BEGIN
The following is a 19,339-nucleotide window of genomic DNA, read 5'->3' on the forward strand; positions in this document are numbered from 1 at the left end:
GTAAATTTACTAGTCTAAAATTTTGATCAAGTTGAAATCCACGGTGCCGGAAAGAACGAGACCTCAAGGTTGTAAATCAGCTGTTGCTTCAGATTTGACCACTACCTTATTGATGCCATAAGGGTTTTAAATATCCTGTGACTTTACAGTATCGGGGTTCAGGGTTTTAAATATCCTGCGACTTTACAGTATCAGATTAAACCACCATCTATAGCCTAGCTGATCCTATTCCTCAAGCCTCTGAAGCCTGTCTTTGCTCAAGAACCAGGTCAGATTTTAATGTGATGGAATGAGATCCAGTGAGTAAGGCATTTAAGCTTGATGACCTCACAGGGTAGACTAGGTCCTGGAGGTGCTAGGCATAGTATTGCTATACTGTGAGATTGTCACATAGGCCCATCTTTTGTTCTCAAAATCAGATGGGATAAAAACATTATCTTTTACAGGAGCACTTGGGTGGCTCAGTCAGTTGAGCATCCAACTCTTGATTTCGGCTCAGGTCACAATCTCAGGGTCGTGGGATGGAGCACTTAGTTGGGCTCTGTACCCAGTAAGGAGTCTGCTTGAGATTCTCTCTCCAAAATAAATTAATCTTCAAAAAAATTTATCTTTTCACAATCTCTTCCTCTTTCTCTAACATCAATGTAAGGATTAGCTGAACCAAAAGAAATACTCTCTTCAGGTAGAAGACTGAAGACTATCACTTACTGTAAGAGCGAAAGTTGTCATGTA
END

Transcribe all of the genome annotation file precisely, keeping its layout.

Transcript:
The following is a 19,339-nucleotide window of genomic DNA, read 5'->3' on the forward strand; positions in this document are numbered from 1 at the left end:
GTAAATTTACTAGTCTAAAATTTTGATCAAGTTGAAATCCACGGTGCCGGAAAGAACGAGACCTCAAGGTTGTAAATCAGCTGTTGCTTCAGATTTGACCACTACCTTATTGATGCCATAAGGGTTTTAAATATCCTGTGACTTTACAGTATCGGGGTTCAGGGTTTTAAATATCCTGCGACTTTACAGTATCAGATTAAACCACCATCTATAGCCTAGCTGATCCTATTCCTCAAGCCTCTGAAGCCTGTCTTTGCTCAAGAACCAGGTCAGATTTTAATGTGATGGAATGAGATCCAGTGAGTAAGGCATTTAAGCTTGATGACCTCACAGGGTAGACTAGGTCCTGGAGGTGCTAGGCATAGTATTGCTATACTGTGAGATTGTCACATAGGCCCATCTTTTGTTCTCAAAATCAGATGGGATAAAAACATTATCTTTTACAGGAGCACTTGGGTGGCTCAGTCAGTTGAGCATCCAACTCTTGATTTCGGCTCAGGTCACAATCTCAGGGTCGTGGGATGGAGCACTTAGTTGGGCTCTGTACCCAGTAAGGAGTCTGCTTGAGATTCTCTCTCCAAAATAAATTAATCTTCAAAAAAATTTATCTTTTCACAATCTCTTCCTCTTTCTCTAACATCAATGTAAGGATTAGCTGAACCAAAAGAAATACTCTCTTCAGGTAGAAGACTGAAGACTATCACTTACTGTAAGAGCGAAAGTTGTCATGTA